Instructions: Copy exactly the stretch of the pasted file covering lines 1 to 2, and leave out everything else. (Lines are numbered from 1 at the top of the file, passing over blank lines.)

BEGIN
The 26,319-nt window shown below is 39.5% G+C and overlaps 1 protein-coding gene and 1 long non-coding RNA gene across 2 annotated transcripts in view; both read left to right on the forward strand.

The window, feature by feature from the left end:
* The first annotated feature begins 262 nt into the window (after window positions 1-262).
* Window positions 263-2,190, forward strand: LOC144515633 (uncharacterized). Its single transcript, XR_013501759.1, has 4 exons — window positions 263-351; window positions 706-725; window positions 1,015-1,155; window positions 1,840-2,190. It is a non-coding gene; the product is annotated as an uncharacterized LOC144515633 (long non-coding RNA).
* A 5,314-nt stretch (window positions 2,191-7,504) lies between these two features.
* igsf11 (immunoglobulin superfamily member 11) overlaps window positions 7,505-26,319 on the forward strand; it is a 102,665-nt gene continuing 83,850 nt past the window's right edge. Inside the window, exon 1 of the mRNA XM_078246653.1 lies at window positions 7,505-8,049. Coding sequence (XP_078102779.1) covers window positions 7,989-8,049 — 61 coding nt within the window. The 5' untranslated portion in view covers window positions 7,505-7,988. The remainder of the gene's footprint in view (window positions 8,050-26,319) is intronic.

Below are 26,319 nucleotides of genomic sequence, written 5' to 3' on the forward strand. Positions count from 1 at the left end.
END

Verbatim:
The 26,319-nt window shown below is 39.5% G+C and overlaps 1 protein-coding gene and 1 long non-coding RNA gene across 2 annotated transcripts in view; both read left to right on the forward strand.

The window, feature by feature from the left end: